Monday, 10 September 2012

Accounting for changes in income inequality: Decomposition analyses for Great Britain, 1968-2009

a research paper (No. 2012-17) by Mike Brewer (Institute for Social and Economic Research, University of Essex and Institute for Fiscal Studies) and Liam Wren-Lewis (Overseas Development Institute Fellow and ECARES, Université Libre de Bruxelles) published by Institute for Social and Economic Research

Non-technical summary

It is widely known that household income inequality in the UK is much higher than it was thirty years ago. However, the rise over this period has not been even. Instead, on many measures income inequality rose very quickly during the 1980s, and has changed little since 1991. This is all the more puzzling given the fact that individual wage and earnings inequality rose fairly steadily over the period, at least until 2000. These patterns are different from the US, where income inequality has continued to rise along with earnings inequality. This article investigates these recent changes in income inequality, which have remained relatively understudied compared with changes in earnings or wage inequality. We address the question “why did income inequality rise very rapidly over the period 1978 to 1991 but then remain relatively flat thereafter?”

To answer these questions, we decompose changes in income inequality into the contributions from different factors. We first decompose income inequality according to the income sources which have contributed to changing inequality (earnings from employment, investment income, state benefits, etc): this allows us to assess the share of changes in total inequality attributable to each income source. We then focus on decomposing inequality according to household characteristics which we expect to influence income (such as age, education, sex, and so on).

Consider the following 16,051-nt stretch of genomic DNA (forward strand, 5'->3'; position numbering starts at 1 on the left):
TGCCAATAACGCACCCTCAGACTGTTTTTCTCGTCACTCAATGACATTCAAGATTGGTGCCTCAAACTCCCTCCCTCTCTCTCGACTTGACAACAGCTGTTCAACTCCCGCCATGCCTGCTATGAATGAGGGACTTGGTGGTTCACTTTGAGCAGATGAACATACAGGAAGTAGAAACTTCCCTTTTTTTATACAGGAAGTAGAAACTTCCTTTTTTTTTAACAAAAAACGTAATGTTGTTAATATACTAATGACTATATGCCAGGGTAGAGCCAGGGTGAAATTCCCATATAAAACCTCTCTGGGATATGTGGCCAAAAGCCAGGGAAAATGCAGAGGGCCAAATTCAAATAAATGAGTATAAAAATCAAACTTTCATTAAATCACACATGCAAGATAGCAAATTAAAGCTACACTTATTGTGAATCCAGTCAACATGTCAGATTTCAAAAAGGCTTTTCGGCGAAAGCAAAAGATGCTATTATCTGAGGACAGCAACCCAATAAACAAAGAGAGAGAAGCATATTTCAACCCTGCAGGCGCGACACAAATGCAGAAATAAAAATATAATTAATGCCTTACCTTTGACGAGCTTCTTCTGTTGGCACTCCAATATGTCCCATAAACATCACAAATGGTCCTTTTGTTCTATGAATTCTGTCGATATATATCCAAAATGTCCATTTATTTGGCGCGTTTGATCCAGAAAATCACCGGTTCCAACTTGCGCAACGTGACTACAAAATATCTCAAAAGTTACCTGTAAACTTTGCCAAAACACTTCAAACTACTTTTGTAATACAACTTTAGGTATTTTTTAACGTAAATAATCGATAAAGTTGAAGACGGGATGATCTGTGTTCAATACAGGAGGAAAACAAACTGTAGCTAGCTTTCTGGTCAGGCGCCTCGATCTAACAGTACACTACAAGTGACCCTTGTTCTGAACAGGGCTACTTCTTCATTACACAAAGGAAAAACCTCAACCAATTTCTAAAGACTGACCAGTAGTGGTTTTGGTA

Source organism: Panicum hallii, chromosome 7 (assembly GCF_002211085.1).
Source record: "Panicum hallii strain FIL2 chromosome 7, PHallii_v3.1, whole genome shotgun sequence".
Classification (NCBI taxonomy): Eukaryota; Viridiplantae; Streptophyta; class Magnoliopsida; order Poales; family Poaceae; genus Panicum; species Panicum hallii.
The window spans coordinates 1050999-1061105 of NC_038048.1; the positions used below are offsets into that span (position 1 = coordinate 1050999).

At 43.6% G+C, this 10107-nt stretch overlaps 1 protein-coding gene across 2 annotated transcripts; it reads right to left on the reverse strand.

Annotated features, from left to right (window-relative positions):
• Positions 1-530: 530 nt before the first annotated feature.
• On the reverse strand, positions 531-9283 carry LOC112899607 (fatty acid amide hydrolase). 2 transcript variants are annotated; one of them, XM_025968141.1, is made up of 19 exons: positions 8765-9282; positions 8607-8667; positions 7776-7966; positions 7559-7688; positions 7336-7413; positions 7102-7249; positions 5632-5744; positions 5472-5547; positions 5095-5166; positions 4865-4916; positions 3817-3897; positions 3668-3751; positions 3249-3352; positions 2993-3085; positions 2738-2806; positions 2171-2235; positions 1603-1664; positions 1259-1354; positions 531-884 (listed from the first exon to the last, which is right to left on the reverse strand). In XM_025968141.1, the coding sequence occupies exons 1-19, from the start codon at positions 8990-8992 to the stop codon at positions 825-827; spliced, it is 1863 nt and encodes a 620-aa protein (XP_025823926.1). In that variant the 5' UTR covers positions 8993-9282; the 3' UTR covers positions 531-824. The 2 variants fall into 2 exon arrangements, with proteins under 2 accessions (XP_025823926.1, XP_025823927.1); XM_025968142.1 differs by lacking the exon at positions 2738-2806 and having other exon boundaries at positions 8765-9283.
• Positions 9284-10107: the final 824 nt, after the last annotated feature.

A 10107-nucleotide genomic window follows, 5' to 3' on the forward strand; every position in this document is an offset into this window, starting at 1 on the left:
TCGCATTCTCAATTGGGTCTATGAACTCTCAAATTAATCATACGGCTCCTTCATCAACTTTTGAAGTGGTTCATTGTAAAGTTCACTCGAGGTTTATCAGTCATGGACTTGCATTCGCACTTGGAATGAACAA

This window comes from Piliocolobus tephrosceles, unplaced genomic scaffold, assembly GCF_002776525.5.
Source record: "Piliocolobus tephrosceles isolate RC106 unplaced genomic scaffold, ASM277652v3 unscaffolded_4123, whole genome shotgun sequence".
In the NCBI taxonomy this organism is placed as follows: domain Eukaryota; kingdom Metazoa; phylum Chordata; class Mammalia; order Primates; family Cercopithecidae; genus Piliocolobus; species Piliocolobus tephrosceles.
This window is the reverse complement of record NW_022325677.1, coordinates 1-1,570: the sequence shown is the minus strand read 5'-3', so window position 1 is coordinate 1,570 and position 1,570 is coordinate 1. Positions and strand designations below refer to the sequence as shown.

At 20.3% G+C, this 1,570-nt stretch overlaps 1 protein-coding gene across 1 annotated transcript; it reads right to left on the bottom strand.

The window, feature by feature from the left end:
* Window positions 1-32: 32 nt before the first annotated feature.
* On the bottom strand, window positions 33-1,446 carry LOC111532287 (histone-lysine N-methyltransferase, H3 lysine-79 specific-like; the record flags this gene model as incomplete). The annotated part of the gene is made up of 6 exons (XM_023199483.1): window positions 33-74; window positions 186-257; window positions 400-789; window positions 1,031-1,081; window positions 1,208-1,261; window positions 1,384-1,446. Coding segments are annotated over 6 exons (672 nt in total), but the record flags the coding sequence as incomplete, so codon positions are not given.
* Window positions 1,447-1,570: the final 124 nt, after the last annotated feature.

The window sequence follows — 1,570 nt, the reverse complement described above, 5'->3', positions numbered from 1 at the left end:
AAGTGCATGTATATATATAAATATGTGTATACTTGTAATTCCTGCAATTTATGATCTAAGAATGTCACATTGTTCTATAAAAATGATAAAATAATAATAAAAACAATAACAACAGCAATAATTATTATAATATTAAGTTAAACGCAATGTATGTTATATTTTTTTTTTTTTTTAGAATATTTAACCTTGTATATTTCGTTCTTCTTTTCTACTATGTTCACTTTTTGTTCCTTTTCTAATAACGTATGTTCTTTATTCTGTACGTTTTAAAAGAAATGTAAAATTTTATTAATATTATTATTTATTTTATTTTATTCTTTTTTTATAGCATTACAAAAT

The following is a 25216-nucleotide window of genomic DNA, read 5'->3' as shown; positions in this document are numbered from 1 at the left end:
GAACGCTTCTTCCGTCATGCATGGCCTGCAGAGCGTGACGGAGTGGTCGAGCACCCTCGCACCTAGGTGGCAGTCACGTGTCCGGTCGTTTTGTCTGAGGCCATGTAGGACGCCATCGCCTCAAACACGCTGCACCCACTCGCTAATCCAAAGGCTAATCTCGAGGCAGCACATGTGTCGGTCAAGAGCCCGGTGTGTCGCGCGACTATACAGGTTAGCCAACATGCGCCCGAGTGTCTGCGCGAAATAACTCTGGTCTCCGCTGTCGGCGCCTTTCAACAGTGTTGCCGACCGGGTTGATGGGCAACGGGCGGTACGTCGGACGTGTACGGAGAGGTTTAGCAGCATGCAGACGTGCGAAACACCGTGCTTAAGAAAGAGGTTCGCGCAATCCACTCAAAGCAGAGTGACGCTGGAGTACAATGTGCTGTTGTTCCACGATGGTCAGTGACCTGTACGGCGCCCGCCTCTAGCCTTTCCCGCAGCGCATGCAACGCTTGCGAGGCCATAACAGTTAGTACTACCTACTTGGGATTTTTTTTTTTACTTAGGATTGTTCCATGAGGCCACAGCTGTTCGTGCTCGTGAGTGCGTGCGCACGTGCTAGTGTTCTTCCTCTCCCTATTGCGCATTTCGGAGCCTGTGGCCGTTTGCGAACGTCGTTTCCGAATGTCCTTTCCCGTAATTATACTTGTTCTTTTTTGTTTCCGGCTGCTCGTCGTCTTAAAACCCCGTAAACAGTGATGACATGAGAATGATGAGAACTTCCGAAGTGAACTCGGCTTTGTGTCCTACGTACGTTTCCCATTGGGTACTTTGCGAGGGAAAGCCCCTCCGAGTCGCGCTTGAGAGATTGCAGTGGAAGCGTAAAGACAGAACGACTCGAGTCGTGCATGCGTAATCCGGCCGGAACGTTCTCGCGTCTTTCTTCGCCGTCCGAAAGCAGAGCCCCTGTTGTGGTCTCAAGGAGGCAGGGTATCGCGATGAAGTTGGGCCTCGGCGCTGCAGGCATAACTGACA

We find that inequality in employment and self-employment income amongst the economically active grew both before and after 1991, but, since 1991, a number of factors have mitigated the effect of this on inequality in total income. First, inequality between those with different employment statuses has fallen since 1991, primarily due to a fall in the number of unemployed people. Second, employment taxes have played a larger role since 1991 in mitigating the increase in inequality of gross employment income than they did before 1991. Third, investment income has become less unequal since 1991, largely due to the decline in its importance, which itself may be explained by a fall in nominal interest rates. Finally, a rise in the relative incomes of pensioners and households with children under five has pulled inequality down. Overall, these four factors have almost entirely offset the impact of the rise in earnings and self-employment income inequality since 1991.

Full text (PDF 46pp)

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